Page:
After Irving, 66, was spotted swerving all over a major highway, police say, he was arrested at his home despite his order to police to ‘get the f— out of my house’A prominent Ontario lawyer who was driving a pickup truck that a 911 caller reported was swerving all over a major highway has been cleared of drunk driving charges because police violated his Charter rights by arresting him a few minutes later inside the doorway of his house.
Joseph W. Irving, 66, who has represented a Hells Angel and a strip club kingpin in criminal proceedings, was dragged onto his front porch by the arresting officers, despite his order to one of them, whom he called “steroid boy,” to “get the f— out of my house.” He tried and failed to throw a punch during the encounter, after first refusing to come to the door.
All this happened within a few minutes of a 911 call to report that Irving’s black Ford pickup was driving erratically on a nearby highway.
Peel Regional police officers responded promptly, but botched the arrest, according to Justice George S. Gage. With one officer demanding he come to the door, and holding a foot in the threshold to prevent it closing, and as many as five other officers on the front step, Judge Gage found Irving was illegally “coerced by the state from the safety and privacy of his library into the scrutiny of the officers on the front porch.”
“He is very fond of whiskey, scotch”
This was a violation of his Section 8 Charter right to be free from unreasonable search and seizure, and it means the blood alcohol readings that later showed him too drunk to drive were excluded from evidence, and so the charge failed.
Nevertheless, the judge decided that it was in fact Irving who was driving the truck just a few minutes earlier. His lawyer acknowledged this is true, but said Irving had not drunk any alcohol at the time.
“He’s a lawyer himself and he knows better what would be the consequences of driving impaired on the 401 (which leads from Toronto to Brampton via the 410) in the middle of the day, or broad daylight. It’s blatant,” Shahid Malik said in an interview. He called it a “very fair decision,” reflecting that Irving’s constitutional rights were violated in his own home.
He said Irving drank some alcohol after he arrived at home, as he was reading through legal materials in his library. “He is very fond of whiskey, scotch,” Malik said.
The 911 call came in at 3:11 pm on Wednesday, Aug. 10, 2016, while the truck was on Highway 410 in Brampton, northwest of Toronto. Bev Hillier, a health care worker, and her tenant Kim Reed, were driving home to Orangeville when Reed called 911 to report the truck was driving recklessly, going in and out of the ditch. They saw a man’s arm at the driver’s side window, but could not see the driver. They followed the truck off the highway and reported the plate number, but at the first intersection, they turned left while it turned right.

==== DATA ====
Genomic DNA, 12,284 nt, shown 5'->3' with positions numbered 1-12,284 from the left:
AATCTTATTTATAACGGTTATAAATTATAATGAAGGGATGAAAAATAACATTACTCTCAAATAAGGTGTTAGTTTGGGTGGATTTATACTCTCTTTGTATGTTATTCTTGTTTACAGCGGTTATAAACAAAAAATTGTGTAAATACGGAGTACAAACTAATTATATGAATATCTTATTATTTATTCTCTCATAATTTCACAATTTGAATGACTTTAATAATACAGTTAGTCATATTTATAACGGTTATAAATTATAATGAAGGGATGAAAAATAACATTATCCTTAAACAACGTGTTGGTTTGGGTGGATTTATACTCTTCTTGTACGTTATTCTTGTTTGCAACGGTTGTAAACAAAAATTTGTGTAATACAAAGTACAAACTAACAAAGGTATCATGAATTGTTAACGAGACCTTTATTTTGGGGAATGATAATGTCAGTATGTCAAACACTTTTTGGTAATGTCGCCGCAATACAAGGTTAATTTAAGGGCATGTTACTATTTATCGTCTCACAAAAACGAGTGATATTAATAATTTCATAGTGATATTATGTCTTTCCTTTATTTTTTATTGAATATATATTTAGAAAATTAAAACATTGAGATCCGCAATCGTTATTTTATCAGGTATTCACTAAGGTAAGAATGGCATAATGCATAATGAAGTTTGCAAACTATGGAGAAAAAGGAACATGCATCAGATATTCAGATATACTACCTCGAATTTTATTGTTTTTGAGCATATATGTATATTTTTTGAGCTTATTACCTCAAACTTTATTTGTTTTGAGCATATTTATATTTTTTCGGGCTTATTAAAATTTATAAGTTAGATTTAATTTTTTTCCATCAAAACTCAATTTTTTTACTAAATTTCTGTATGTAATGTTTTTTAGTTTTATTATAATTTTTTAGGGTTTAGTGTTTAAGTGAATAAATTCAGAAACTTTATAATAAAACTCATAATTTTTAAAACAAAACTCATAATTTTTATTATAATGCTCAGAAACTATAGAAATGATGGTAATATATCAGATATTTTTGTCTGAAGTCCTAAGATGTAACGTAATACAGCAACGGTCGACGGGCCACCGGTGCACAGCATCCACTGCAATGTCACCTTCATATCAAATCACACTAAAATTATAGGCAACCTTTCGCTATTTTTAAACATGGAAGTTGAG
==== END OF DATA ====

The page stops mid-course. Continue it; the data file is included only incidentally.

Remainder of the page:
Gage consulted Google Maps for an estimated driving time of six minutes from that intersection to Irving’s house, which would mean Irving arrived home about 3:17.
Irving’s wife, Sarah, had just returned home in her own car and rushed inside to use the washroom when she heard a loud knock on the door, according to the judge’s reasons. This was at 3:23. Two police officers asked whose truck was in the driveway, and whether the owner was inside.
She found her husband in the library, and told him police wanted to speak to him. She returned to ask if it could wait. The officers said it could not. Irving finally presented himself at the door at about 3:30 to 3:32.
Within those 15 minutes, then, from 3:17 to 3:32, Irving had to have drunk enough liquor that when blood alcohol testing was completed at 5:08 pm, the higher of two readings showed 140 mg of alcohol in 100 ml of blood. The legal limit is 80 mg. The judge found that the relevant time frames do not exclude the possibility that all his drinking occurred after driving.
When he greeted the police at his door, Irving had a mouth full of crackers, such that crumbs were falling on the floor. He was clearly under the influence of alcohol, according to police testimony. His eyes were watery and bloodshot, he was swaying on his feet, he smelled like liquor, and he slurred when he said: “I have been home all day.”
“What he was not entitled to do, at that or any other point, is to place his foot on the threshold of the doorway”
He told an officer he was going to get a glass of water, but the officer said he was being detained, and entered the home to secure Irving, who was being “passively resistant.”
“You have crossed the threshold,” he said to one officer.
Police have what is known as “implied licence” to knock on the door of a home, but they cannot enter uninvited. Once they do, their presence becomes illegal. The legal doctrine of “hot pursuit” might have excused this Charter violation if the officers already had reasonable grounds to arrest him before they entered the home, but at that point they did not even know for sure he was the driver.
The officer was legally entitled to ask questions of Sarah Irving at the door, and ask to see her husband, the judge found.
“What he was not entitled to do, at that or any other point, is to place his foot on the threshold of the doorway,” Gage wrote. “The implication of the placement of the foot is clear – it is a direction that the homeowner is not permitted to close the door — and in that sense it was a direction that the officer was not entitled to give as an implied invitee and it was an encroachment upon the sanctity of the home that he was not lawfully entitled to make.”
Source: National Post